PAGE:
Winter Is Coming to Westeros
This blog originally appeared on the Yale FES Environment Blog
Game of Thrones fans, take note. Winter is coming to Westeros but we may very well be facing another reality.
Winter. We looked forward to it as kids as we counted down the days to school vacation. It’s what cheers us on as adults as we dive into mountain-loads of work — the promise of December, crisp air and powder snow. The thrill of skiing, snowboarding, sledding down slopes. The patience required to build a snowman. What if we can’t share these childhood memories of winter with the next generation?
Warmer temperatures – caused by the build up of heat-trapping carbon dioxide emissions in the atmosphere – have significant effects on ice and snow. Athletes Jeremy Jones and Gretchen Bleiler summed it up best when they wrote:
Team Climate is working on raising awareness for the impacts of climate change on the winter sports community. Our team members, Diana Madson, Taylor Rees, Tom Owens, Kaylee Weil, and myself, all come from various academic backgrounds and are bringing a diverse set of experiences together to mobilize the global winter sports community around climate change.
Diana is a second year Master’s of Environmental Management (MEM) student at the School of Forestry and Environmental Studies (F&ES). Her research examines climate change mitigation and adaptation solutions in Western mountain resort communities.
Taylor, also a second year MEM student, is focusing on environmental communication and media. She comes from a background in media campaigns and film production. She is program manager of the Yale Environmental Film festival.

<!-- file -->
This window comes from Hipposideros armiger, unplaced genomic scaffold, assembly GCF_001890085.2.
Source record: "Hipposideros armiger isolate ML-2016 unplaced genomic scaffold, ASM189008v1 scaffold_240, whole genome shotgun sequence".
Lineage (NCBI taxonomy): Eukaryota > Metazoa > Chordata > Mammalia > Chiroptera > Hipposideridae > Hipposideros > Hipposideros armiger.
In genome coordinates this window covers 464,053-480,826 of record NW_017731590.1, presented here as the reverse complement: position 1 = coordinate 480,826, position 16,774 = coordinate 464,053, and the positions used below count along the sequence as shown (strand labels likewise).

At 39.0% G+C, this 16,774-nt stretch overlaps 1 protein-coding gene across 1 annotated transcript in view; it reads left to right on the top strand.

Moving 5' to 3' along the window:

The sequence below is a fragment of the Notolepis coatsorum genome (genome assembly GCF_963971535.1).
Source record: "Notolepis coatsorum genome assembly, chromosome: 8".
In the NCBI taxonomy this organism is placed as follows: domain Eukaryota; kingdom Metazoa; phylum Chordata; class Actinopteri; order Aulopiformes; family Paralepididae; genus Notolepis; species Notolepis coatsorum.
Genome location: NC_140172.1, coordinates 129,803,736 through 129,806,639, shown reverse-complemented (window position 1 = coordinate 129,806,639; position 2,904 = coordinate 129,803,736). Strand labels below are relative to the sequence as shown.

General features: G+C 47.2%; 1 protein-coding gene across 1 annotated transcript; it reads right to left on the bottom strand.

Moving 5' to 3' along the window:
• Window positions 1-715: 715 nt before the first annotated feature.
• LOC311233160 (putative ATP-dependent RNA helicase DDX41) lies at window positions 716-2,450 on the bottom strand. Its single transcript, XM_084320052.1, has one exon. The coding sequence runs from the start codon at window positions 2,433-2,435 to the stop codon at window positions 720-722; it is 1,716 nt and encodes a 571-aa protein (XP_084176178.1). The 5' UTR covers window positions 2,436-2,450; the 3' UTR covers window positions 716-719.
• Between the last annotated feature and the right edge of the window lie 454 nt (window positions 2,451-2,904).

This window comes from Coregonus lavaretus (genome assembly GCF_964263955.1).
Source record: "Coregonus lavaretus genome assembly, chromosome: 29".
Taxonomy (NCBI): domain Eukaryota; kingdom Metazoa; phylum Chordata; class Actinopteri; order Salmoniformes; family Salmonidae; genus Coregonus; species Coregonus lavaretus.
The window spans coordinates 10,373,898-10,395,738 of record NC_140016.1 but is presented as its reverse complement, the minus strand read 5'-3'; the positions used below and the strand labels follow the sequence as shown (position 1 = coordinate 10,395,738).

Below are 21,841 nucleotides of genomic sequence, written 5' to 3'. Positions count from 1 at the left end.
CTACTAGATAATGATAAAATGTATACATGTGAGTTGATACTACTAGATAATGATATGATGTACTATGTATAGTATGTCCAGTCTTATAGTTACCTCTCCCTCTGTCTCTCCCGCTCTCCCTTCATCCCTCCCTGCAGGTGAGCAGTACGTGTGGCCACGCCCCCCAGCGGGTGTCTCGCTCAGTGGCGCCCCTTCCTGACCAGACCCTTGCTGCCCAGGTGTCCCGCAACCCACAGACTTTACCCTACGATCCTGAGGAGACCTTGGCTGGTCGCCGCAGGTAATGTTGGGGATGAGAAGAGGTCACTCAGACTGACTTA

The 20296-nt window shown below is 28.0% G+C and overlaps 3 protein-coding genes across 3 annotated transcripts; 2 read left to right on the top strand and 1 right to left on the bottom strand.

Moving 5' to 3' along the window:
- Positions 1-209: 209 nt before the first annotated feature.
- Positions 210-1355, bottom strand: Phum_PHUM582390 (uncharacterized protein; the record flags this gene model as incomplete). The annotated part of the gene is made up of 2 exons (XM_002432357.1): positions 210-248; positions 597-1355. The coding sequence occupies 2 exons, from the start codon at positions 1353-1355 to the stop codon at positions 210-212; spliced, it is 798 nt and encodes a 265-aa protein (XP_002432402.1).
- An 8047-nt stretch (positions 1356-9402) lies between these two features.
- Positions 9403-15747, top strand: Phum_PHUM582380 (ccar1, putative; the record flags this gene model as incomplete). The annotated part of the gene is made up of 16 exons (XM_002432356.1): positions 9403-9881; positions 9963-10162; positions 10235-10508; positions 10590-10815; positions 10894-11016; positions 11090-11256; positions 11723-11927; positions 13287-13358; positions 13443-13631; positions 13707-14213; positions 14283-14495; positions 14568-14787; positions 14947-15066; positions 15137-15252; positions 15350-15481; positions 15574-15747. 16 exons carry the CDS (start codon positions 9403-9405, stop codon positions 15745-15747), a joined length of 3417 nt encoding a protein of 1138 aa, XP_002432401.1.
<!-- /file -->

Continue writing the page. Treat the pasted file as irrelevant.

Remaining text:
I, Bo Uuganbayar, am a second year MEM candidate with a background in economics and renewable energy. My research focuses on natural resource management and corporate sustainability in the developing world. I’m particularly interested in tapping into crowd-sourced solutions to solve large-scale environmental problems.
Tom, a third year MEM student, is focusing on public policy and coalition building to shift the US from fossil fuels. Tom is one of the many co-founders of PowerShift, a climate change conference that has trained 35,000 young people to organize in their communities and apply pressure for Congress to act.
Kaylee is a fifth-year MEM student. Her research focuses on environmental communication, and she is working with companies to develop powerful ways to communicate their environmental messages to the public.
Climate change impacts are directly affecting the winter sports community and the US economy. The snow sports industry is has over 23 million community members, generates an estimated $66 billion in revenue, and supports close to a million jobs in the US. In partnership with Protect our Winters (POW) and with support from the School of Forestry and Environmental Studies, we are bringing the climate change discussion to the 2014 Winter Olympics in Sochi, Russia.
We believe that the Olympic Games are the perfect forum to build a coordinated media campaign to reach new audiences, reinvigorate the climate change discussion and highlight the important connection between winter sports and climate change.
We hope to shift the mainstream media coverage around the Olympics to include a discussion of climate change. We plan to raise climate change as an urgent issue in a new context, outside of traditional, technical conversations, and engage audiences in a creative, meaningful and interactive way. We will mobilize the global winter sports community around climate change and tell the personal stories of athletes, spectators and winter enthusiasts.
Before February, our team will be developing our website and creating original content, including blog posts, short videos and interviews. We will be utilizing social media to draw attention to the climate change story and engaging with athletes and local spectators to help them tell their personal stories.
We’re looking forward to sharing our story with you!